You have toiled day and night working on your story and have finally arrived at a point where you feel ready to contact an editor. But is your manuscript really ready for editing? Are you certain of the type of editing your book needs? The type of editing you need depends on how far you have developed your story’s plot, characters, and setting. If you just finished your first draft, chances are you’re not quite ready to seek a proofreader. It will help if you know which kind of editor to reach out to when you feel ready to reach out to one.
A Story Consultant: This type of editor acts most like a writing coach and can help you outline possible story ideas or develop your pitch for an idea you love. This is your brainstorming editor, the one you hire when you’re just starting and are either stuck or have no idea how to move forward. This kind of editor might lead a writing workshop or retreat you attend.
A Developmental editor: Most writers confuse story consultants with developmental editors, and rightly so, as their roles in the editing process oftentimes overlap. The difference between a story consultant and a developmental editor is that while story consultants work with ideas, developmental editors require that you already have a working draft, a starting point.
A Line editor: This editor is your style and consistency expert. A line editor is hired to tidy up the details of your content and structure by making stylistic suggestions and pointing out inconsistencies in the content of your manuscript.
A Copy editor: A copy editor is the grammar police for your manuscript. It is the copy editor’s job to check for grammatical errors and plot consistency. They will ensure that you have everything spelled correctly, punctuation in the right places and that the names of your characters and places are consistent.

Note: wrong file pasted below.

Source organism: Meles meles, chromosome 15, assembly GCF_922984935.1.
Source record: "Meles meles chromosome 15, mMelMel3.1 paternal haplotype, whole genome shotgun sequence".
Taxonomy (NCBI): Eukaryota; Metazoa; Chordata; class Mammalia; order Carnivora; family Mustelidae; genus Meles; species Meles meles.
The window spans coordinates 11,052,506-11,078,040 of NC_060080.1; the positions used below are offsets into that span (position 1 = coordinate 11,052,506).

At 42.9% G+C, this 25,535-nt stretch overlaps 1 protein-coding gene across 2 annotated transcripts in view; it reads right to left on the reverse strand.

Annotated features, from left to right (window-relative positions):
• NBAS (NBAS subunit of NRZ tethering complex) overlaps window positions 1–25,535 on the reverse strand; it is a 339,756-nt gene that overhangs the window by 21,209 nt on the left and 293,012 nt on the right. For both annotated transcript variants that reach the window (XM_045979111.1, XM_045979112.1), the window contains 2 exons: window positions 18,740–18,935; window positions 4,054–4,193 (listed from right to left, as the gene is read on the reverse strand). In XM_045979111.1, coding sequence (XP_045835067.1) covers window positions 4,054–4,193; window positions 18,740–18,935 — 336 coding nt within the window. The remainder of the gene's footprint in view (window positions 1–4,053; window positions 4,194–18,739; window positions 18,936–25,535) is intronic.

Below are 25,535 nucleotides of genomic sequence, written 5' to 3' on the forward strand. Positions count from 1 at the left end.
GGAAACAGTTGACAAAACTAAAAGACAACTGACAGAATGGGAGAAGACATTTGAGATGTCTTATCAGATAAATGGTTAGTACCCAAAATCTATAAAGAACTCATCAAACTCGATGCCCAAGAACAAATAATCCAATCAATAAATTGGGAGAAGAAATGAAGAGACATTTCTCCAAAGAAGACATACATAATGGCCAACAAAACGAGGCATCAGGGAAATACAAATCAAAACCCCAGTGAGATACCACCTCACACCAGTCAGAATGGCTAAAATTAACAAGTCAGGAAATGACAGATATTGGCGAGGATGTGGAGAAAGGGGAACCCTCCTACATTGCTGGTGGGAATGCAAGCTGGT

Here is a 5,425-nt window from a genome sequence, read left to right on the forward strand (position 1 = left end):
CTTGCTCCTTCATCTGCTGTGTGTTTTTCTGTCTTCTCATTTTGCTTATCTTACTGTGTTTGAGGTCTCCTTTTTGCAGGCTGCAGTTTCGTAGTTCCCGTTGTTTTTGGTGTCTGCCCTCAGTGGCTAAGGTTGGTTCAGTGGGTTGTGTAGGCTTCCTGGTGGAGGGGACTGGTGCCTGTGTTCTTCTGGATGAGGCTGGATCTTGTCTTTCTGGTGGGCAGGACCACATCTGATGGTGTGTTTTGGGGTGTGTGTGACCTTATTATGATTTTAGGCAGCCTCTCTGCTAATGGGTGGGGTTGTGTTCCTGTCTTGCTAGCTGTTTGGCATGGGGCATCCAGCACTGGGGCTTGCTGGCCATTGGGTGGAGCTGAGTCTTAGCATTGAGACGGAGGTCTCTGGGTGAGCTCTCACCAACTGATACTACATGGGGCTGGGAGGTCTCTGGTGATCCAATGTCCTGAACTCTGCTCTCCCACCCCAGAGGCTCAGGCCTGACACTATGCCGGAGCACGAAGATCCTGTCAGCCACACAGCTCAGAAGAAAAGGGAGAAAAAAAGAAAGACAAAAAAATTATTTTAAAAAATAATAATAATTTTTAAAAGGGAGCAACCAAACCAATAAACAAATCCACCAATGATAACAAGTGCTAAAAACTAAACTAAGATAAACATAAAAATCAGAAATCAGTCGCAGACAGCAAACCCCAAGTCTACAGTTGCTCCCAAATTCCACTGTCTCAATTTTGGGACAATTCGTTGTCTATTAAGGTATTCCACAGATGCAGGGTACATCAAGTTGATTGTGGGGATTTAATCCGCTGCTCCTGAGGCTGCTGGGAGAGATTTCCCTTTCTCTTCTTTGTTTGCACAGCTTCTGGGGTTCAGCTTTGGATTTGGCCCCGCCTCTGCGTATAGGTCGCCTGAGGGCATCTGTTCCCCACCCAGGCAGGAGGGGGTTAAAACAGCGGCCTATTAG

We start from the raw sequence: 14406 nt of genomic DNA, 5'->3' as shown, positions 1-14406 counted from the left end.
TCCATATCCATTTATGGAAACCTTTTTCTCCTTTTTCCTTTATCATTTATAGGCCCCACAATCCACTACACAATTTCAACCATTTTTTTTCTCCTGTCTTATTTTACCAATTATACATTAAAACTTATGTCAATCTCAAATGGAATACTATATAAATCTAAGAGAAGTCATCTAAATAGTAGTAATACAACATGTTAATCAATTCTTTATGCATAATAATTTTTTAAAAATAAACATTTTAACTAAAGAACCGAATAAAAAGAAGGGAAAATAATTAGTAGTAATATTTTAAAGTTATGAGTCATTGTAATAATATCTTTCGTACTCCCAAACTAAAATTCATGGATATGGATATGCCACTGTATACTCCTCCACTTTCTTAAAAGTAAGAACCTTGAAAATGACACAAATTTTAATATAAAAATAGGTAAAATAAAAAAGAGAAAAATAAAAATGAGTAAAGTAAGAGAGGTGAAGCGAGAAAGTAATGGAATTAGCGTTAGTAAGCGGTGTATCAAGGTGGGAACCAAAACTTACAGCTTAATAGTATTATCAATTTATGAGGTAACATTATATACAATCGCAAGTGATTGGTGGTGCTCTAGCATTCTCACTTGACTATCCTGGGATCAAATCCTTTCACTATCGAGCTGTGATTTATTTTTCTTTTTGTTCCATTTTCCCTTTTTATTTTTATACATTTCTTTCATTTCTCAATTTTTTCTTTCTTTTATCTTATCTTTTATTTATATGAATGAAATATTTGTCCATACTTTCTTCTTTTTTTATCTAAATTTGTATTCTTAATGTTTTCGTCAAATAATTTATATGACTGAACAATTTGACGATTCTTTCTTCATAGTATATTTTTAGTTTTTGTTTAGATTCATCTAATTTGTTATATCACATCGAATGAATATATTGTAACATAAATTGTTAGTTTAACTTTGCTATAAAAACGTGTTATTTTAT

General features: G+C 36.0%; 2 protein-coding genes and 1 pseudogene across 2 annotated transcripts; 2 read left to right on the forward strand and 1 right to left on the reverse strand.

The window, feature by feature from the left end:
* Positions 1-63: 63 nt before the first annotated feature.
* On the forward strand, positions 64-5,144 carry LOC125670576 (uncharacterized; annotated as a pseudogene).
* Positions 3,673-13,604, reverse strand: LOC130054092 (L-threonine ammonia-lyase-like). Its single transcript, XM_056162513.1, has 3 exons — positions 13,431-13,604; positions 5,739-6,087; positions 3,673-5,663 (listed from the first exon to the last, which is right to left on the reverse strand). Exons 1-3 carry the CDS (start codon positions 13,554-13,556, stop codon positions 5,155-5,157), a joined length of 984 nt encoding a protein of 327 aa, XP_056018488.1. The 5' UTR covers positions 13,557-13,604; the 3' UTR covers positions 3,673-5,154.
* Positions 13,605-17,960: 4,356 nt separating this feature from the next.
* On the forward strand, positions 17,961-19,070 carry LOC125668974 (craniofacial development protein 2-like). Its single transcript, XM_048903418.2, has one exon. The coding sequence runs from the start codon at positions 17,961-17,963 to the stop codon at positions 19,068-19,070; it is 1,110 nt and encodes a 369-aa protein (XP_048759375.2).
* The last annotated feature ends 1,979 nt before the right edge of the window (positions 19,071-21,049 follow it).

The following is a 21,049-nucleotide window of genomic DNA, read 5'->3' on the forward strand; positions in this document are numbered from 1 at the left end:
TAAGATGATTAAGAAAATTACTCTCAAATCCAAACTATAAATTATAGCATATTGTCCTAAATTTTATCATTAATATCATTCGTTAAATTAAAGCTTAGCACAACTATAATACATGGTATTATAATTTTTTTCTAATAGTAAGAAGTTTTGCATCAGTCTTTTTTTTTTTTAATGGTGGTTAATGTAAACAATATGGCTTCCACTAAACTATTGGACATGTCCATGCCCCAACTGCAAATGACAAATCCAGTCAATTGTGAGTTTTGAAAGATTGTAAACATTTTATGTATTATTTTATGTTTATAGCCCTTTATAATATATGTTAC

A Proofreader: You would think that after going over your manuscript dozens of times and after passing it from person to person, that the final copy will be free of all errors. However, there is always that tiny error hidden within the pages of your manuscript that only a skilled proofreader can fish out. Once your manuscript has been proofread, it is typically ready to be published.
Knowing which of these editors to send your manuscript to can sometimes be confusing for a first-time author. A good editor will lead you in the right direction if they do not possess the skills needed to work on your manuscript. Amma Edits is a good place to start. I offer developmental, copy editing, and proofreading services. Contact me to see how I can help you bring your story alive!